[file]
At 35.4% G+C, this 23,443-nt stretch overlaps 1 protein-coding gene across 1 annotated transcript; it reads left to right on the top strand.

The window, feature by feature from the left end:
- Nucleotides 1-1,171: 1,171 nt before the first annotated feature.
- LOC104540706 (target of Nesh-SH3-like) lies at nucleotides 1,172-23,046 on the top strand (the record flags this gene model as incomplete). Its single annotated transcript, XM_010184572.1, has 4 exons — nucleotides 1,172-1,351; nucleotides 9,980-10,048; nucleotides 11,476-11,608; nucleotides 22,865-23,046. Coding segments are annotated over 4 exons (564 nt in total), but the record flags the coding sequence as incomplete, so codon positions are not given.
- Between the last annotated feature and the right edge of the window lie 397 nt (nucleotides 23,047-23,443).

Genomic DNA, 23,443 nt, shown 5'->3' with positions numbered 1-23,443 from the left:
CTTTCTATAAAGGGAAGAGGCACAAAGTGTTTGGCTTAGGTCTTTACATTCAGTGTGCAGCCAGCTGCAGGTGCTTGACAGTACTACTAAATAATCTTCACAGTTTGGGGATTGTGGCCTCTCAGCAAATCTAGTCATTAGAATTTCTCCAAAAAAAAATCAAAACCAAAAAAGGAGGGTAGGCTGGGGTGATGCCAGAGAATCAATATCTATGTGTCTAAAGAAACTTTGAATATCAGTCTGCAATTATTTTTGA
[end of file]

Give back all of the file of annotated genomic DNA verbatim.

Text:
At 35.4% G+C, this 23,443-nt stretch overlaps 1 protein-coding gene across 1 annotated transcript; it reads left to right on the top strand.

The window, feature by feature from the left end:
- Nucleotides 1-1,171: 1,171 nt before the first annotated feature.
- LOC104540706 (target of Nesh-SH3-like) lies at nucleotides 1,172-23,046 on the top strand (the record flags this gene model as incomplete). Its single annotated transcript, XM_010184572.1, has 4 exons — nucleotides 1,172-1,351; nucleotides 9,980-10,048; nucleotides 11,476-11,608; nucleotides 22,865-23,046. Coding segments are annotated over 4 exons (564 nt in total), but the record flags the coding sequence as incomplete, so codon positions are not given.
- Between the last annotated feature and the right edge of the window lie 397 nt (nucleotides 23,047-23,443).

Genomic DNA, 23,443 nt, shown 5'->3' with positions numbered 1-23,443 from the left:
CTTTCTATAAAGGGAAGAGGCACAAAGTGTTTGGCTTAGGTCTTTACATTCAGTGTGCAGCCAGCTGCAGGTGCTTGACAGTACTACTAAATAATCTTCACAGTTTGGGGATTGTGGCCTCTCAGCAAATCTAGTCATTAGAATTTCTCCAAAAAAAAATCAAAACCAAAAAAGGAGGGTAGGCTGGGGTGATGCCAGAGAATCAATATCTATGTGTCTAAAGAAACTTTGAATATCAGTCTGCAATTATTTTTGA